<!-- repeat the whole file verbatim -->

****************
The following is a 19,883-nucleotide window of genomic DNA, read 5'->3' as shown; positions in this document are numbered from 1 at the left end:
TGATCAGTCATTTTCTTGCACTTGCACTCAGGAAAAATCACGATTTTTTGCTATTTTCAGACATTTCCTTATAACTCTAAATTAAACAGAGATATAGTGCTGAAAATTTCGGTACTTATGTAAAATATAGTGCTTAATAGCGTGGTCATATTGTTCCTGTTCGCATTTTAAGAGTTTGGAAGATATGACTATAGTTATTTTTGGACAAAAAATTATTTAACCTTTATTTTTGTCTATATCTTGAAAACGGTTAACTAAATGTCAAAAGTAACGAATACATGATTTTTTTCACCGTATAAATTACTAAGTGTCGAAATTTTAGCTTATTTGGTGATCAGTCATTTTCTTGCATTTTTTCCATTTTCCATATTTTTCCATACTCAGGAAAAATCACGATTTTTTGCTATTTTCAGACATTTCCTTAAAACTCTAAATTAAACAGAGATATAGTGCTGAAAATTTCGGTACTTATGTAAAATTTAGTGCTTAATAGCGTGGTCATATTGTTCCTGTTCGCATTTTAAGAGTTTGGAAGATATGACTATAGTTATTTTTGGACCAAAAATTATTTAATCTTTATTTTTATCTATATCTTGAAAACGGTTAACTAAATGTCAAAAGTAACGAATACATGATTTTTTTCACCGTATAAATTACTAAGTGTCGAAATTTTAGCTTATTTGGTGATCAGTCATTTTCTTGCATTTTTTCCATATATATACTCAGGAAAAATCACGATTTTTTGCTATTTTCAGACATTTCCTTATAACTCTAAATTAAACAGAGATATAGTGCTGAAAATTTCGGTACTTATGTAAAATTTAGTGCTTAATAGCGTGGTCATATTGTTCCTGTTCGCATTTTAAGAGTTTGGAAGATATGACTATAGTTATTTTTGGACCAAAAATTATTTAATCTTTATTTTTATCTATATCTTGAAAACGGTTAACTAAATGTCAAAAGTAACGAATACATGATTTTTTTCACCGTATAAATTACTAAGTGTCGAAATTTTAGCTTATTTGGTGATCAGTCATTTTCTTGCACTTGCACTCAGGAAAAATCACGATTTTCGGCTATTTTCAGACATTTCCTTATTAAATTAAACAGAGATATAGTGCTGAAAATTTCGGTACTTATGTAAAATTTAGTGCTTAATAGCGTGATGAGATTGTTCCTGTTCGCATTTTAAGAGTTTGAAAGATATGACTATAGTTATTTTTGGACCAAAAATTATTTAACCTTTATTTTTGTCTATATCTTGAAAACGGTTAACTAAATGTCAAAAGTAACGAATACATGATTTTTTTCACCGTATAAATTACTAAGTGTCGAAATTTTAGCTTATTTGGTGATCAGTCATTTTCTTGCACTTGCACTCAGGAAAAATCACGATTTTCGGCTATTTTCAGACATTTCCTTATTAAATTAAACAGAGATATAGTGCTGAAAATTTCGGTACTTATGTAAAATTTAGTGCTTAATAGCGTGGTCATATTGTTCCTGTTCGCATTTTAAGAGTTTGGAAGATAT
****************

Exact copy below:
The following is a 19,883-nucleotide window of genomic DNA, read 5'->3' as shown; positions in this document are numbered from 1 at the left end:
TGATCAGTCATTTTCTTGCACTTGCACTCAGGAAAAATCACGATTTTTTGCTATTTTCAGACATTTCCTTATAACTCTAAATTAAACAGAGATATAGTGCTGAAAATTTCGGTACTTATGTAAAATATAGTGCTTAATAGCGTGGTCATATTGTTCCTGTTCGCATTTTAAGAGTTTGGAAGATATGACTATAGTTATTTTTGGACAAAAAATTATTTAACCTTTATTTTTGTCTATATCTTGAAAACGGTTAACTAAATGTCAAAAGTAACGAATACATGATTTTTTTCACCGTATAAATTACTAAGTGTCGAAATTTTAGCTTATTTGGTGATCAGTCATTTTCTTGCATTTTTTCCATTTTCCATATTTTTCCATACTCAGGAAAAATCACGATTTTTTGCTATTTTCAGACATTTCCTTAAAACTCTAAATTAAACAGAGATATAGTGCTGAAAATTTCGGTACTTATGTAAAATTTAGTGCTTAATAGCGTGGTCATATTGTTCCTGTTCGCATTTTAAGAGTTTGGAAGATATGACTATAGTTATTTTTGGACCAAAAATTATTTAATCTTTATTTTTATCTATATCTTGAAAACGGTTAACTAAATGTCAAAAGTAACGAATACATGATTTTTTTCACCGTATAAATTACTAAGTGTCGAAATTTTAGCTTATTTGGTGATCAGTCATTTTCTTGCATTTTTTCCATATATATACTCAGGAAAAATCACGATTTTTTGCTATTTTCAGACATTTCCTTATAACTCTAAATTAAACAGAGATATAGTGCTGAAAATTTCGGTACTTATGTAAAATTTAGTGCTTAATAGCGTGGTCATATTGTTCCTGTTCGCATTTTAAGAGTTTGGAAGATATGACTATAGTTATTTTTGGACCAAAAATTATTTAATCTTTATTTTTATCTATATCTTGAAAACGGTTAACTAAATGTCAAAAGTAACGAATACATGATTTTTTTCACCGTATAAATTACTAAGTGTCGAAATTTTAGCTTATTTGGTGATCAGTCATTTTCTTGCACTTGCACTCAGGAAAAATCACGATTTTCGGCTATTTTCAGACATTTCCTTATTAAATTAAACAGAGATATAGTGCTGAAAATTTCGGTACTTATGTAAAATTTAGTGCTTAATAGCGTGATGAGATTGTTCCTGTTCGCATTTTAAGAGTTTGAAAGATATGACTATAGTTATTTTTGGACCAAAAATTATTTAACCTTTATTTTTGTCTATATCTTGAAAACGGTTAACTAAATGTCAAAAGTAACGAATACATGATTTTTTTCACCGTATAAATTACTAAGTGTCGAAATTTTAGCTTATTTGGTGATCAGTCATTTTCTTGCACTTGCACTCAGGAAAAATCACGATTTTCGGCTATTTTCAGACATTTCCTTATTAAATTAAACAGAGATATAGTGCTGAAAATTTCGGTACTTATGTAAAATTTAGTGCTTAATAGCGTGGTCATATTGTTCCTGTTCGCATTTTAAGAGTTTGGAAGATAT